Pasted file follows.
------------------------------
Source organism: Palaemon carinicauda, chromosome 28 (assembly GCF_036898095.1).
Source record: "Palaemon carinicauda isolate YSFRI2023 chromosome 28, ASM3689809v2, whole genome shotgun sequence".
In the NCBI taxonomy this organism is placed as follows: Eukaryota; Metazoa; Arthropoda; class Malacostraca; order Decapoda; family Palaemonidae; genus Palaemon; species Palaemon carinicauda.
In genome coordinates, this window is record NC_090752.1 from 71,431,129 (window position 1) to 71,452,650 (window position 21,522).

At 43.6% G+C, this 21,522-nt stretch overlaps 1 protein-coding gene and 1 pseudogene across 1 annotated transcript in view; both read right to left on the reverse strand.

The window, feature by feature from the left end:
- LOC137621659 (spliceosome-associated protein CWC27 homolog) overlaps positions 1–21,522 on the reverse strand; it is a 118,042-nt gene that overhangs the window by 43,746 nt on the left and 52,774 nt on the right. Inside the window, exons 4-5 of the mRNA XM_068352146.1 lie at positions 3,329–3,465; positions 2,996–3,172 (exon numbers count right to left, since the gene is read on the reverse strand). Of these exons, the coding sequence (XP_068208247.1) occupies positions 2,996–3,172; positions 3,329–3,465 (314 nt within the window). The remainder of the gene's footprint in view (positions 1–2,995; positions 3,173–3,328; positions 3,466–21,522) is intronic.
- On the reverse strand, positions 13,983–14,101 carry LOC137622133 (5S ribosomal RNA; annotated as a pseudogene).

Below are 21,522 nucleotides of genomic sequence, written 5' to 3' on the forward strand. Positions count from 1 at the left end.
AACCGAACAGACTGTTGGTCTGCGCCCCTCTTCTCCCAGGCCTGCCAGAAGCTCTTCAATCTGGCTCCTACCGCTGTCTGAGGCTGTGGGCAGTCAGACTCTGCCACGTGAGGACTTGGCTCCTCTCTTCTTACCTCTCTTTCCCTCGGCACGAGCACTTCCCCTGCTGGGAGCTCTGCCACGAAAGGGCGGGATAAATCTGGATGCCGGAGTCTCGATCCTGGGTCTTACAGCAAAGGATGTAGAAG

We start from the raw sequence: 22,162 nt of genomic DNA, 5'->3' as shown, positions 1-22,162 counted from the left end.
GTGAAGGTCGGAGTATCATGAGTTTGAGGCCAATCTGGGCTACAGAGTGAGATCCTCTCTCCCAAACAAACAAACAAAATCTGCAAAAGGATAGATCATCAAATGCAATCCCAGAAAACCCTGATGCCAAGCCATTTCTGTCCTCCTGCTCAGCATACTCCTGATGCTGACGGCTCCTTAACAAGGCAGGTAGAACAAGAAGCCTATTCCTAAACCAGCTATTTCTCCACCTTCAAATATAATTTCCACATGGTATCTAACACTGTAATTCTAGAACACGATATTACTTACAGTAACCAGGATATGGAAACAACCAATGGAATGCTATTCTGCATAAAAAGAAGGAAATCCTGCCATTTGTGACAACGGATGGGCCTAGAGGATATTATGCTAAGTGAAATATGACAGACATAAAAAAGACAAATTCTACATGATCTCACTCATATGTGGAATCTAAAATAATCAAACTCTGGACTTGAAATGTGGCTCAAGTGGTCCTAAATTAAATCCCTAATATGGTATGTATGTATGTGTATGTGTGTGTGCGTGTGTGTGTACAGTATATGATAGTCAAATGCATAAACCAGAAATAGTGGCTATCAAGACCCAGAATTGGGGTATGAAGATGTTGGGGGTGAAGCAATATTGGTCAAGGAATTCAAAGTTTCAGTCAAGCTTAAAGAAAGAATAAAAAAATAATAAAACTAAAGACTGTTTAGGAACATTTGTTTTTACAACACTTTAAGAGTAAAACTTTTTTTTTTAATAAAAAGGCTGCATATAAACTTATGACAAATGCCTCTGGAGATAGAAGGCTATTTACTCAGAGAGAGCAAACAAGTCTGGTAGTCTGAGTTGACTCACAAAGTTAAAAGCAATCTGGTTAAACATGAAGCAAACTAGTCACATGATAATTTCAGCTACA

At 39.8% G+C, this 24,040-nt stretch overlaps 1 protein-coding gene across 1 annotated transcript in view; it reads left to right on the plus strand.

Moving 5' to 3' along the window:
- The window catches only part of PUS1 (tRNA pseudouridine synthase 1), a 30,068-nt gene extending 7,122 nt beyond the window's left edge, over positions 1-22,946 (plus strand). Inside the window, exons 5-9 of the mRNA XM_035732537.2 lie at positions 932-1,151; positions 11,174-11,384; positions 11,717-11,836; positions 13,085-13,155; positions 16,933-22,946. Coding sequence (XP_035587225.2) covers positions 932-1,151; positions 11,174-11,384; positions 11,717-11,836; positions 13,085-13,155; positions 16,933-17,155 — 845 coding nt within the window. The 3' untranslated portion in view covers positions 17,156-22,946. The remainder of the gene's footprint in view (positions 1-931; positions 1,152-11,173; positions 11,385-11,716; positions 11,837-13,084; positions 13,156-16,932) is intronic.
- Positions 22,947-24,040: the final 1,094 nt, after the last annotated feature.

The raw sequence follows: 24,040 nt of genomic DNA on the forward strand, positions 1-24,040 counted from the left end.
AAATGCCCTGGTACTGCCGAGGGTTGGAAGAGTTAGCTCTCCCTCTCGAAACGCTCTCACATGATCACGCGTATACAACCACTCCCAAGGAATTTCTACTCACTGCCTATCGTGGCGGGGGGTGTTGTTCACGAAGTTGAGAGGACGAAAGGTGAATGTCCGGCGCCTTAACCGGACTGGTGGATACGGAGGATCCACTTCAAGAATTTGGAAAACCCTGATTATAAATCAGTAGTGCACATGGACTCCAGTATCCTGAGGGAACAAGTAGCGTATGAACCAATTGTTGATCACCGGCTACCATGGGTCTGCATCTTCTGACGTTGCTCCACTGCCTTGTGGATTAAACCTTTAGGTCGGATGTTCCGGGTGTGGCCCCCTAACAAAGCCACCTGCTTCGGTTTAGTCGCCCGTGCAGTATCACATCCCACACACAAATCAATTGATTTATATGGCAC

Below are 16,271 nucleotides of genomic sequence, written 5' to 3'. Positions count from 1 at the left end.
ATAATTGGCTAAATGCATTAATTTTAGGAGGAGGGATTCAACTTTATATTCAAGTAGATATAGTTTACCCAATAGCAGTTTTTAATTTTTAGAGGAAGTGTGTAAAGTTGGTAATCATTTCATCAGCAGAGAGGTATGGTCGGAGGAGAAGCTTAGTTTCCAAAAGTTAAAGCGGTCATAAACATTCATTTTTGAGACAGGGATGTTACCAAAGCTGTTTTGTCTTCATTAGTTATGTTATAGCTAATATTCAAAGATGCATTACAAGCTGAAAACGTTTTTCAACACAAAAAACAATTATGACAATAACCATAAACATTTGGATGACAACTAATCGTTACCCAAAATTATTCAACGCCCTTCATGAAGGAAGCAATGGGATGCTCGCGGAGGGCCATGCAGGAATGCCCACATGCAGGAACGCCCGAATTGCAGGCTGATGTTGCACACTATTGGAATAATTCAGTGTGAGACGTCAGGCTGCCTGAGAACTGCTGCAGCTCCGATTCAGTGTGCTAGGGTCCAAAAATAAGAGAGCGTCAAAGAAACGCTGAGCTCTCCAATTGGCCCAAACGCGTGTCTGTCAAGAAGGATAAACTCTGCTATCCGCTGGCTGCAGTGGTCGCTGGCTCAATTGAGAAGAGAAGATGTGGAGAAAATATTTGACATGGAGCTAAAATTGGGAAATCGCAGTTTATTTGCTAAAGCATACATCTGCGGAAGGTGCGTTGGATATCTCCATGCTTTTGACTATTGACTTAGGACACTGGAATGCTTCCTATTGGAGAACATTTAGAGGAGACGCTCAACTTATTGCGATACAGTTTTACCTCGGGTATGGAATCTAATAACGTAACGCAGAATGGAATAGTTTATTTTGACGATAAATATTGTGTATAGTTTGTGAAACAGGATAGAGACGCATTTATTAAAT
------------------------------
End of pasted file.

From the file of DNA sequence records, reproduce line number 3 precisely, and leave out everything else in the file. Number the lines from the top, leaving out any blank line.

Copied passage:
In the NCBI taxonomy this organism is placed as follows: Eukaryota; Metazoa; Arthropoda; class Malacostraca; order Decapoda; family Palaemonidae; genus Palaemon; species Palaemon carinicauda.